dermal applications of sealants

Source: MedMarket Diligence, LLC; Report #S175, "Worldwide Surgical Sealants, Glues and Wound Closure, 2009-2013."


Wound Management: Wound Prevalance, Treatment Trends

From Report #S245, “Wound Management, 2007-2016: Established and Emerging Products, Technologies and Markets in the U.S., Europe, Japan and Rest of World,” published by MedMarket Diligence, LLC (November 2007).

Wound types fall into four general categories — surgical, traumatic, burns, and chronic — yet there is a wide variety of specific types, with different prevalence and growing at different rates. The exhibit below illustrates the current patient population (prevalence) and the compound annual growth rate for each wound type over the 2005-2014 period.

Wound Prevalence by Etiology Worldwide

Wound Management Trends

Surgical Wounds

Surgical wounds account for the vast majority of skin injuries. We estimate that there are over 100 million surgical incisions a year, which require some wound management treatment. Approximately 80% of these wounds use some form of closure product (sutures, staples, and tapes). Many employ hemostasis products, and use fabric bandages and surgical dressings.

Surgical wounds are projected to increase in number at an annual rate of 3.1%, but overall the severity and size of surgical wounds will continue to decrease over the next ten years as a result of the continuing trend toward minimally invasive surgery.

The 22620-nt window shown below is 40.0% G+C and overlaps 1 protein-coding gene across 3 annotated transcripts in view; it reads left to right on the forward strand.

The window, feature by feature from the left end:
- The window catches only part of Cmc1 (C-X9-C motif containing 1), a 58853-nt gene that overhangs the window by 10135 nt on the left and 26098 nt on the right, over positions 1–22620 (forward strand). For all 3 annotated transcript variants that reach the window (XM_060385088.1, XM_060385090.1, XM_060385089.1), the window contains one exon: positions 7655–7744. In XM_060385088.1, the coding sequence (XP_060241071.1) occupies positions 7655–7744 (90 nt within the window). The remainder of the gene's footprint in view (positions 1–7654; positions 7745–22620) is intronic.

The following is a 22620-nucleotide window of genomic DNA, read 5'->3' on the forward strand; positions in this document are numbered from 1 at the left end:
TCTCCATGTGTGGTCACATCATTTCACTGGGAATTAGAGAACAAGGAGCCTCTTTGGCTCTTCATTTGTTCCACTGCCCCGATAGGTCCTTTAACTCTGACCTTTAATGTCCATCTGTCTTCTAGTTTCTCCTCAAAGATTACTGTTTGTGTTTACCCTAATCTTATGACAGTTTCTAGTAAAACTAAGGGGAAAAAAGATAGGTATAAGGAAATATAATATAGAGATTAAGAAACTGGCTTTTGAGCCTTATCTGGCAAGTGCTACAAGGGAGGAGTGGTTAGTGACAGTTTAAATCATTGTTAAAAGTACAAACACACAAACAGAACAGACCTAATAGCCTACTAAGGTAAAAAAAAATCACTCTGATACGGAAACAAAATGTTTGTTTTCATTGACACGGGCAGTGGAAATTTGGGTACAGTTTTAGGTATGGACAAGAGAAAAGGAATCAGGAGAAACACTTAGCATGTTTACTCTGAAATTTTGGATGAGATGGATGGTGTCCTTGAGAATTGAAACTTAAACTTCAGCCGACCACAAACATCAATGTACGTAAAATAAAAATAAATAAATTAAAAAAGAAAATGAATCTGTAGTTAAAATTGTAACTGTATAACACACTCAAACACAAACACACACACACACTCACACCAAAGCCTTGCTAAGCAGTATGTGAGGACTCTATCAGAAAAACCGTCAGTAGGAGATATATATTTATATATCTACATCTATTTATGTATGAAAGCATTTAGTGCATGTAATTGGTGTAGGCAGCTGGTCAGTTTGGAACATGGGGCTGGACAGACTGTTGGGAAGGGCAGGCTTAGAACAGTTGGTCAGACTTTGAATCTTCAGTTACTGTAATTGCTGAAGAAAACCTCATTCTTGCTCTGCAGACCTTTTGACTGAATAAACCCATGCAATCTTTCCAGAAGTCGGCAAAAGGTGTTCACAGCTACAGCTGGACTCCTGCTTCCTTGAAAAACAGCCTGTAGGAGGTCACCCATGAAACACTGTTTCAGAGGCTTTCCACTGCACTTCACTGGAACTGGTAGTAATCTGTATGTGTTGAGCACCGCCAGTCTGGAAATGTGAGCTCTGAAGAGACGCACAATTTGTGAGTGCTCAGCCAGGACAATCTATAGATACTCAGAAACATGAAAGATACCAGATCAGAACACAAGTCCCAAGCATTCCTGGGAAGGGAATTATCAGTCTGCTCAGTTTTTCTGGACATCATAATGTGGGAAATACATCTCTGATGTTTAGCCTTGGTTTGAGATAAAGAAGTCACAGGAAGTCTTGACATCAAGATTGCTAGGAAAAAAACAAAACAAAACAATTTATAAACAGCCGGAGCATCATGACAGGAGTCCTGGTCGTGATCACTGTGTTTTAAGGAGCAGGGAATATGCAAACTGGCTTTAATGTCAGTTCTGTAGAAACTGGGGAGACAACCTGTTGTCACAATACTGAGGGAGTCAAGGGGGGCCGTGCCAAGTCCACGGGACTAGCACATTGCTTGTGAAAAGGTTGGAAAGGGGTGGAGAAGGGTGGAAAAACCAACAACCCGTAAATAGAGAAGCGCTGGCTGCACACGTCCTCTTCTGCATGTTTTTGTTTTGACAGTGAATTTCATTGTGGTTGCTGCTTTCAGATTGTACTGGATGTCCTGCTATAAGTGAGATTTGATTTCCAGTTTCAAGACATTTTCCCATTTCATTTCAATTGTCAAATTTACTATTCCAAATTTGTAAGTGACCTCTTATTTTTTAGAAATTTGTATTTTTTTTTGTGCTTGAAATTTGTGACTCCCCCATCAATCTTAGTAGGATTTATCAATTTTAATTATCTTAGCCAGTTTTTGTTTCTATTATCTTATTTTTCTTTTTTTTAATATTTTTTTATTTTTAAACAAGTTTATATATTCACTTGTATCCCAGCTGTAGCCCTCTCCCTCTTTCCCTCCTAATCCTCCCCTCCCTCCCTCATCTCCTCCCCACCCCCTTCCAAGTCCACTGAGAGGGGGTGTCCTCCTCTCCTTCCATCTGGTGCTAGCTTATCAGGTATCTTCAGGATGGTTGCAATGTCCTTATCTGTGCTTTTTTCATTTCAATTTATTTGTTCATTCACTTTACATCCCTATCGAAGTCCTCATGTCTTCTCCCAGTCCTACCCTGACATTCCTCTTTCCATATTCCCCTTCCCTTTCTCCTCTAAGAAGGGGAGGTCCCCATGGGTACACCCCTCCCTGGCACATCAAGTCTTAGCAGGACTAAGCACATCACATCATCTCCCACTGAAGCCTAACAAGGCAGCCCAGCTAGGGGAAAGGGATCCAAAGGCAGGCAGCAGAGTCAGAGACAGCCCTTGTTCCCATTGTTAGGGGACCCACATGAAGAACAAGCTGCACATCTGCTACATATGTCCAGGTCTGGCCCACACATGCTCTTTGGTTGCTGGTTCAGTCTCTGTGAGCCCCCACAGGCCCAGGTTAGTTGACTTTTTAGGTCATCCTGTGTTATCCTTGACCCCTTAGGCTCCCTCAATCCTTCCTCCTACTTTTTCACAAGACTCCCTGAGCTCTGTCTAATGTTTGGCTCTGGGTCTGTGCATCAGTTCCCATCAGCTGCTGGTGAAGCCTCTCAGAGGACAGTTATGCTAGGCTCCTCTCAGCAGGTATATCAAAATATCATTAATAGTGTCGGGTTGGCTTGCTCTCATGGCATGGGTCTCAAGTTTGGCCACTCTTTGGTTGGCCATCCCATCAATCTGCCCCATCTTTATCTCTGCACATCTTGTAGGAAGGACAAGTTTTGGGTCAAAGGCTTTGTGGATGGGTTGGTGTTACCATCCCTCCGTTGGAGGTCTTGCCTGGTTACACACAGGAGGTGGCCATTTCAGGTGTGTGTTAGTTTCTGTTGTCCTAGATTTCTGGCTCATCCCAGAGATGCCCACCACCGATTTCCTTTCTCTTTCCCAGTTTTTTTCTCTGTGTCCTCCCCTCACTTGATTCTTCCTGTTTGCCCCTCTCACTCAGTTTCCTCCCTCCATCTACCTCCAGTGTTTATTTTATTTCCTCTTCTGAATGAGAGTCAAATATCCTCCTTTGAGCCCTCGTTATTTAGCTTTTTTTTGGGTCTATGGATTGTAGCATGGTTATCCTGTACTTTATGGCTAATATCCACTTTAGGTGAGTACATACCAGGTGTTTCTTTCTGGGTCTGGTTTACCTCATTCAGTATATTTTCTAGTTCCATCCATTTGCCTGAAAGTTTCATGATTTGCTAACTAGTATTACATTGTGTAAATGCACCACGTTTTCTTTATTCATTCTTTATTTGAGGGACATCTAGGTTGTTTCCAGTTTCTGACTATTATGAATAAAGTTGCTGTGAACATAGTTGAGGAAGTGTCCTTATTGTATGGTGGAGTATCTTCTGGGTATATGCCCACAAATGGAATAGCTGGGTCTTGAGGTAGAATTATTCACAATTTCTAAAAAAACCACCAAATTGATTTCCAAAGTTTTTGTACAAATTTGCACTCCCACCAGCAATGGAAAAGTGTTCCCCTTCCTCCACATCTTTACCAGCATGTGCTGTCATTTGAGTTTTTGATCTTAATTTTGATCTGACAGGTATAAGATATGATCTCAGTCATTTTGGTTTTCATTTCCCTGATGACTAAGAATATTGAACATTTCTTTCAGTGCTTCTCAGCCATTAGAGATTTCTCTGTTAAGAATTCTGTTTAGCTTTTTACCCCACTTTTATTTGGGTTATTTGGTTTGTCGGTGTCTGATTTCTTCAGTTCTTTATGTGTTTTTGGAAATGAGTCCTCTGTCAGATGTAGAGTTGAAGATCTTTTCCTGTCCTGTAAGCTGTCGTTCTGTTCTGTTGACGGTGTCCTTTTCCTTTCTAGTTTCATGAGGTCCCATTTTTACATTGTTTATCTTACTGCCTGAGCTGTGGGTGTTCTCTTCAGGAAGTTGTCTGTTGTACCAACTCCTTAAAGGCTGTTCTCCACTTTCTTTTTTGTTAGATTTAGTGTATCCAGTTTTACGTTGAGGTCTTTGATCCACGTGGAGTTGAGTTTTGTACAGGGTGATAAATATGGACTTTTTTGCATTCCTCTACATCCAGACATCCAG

Surgical procedures generate a preponderance of acute wounds with uneventful healing and a lower number of chronic wounds, such as those generated by wound dehiscence or post-operative infection. Surgical wounds are most often closed by primary intention, using products such as sutures, staples, or glues, where the two sides across the incision line are brought close and mechanically held together. Surgical wounds that involve substantial tissue loss or may be infected are allowed to heal by secondary intention where the wound is left open under dressings and allowed to fill by granulation and close by epithelialization. Some surgical wounds may be closed through delayed primary intention where they are left open until such time as it is felt it is safe to suture or glue the wound closed.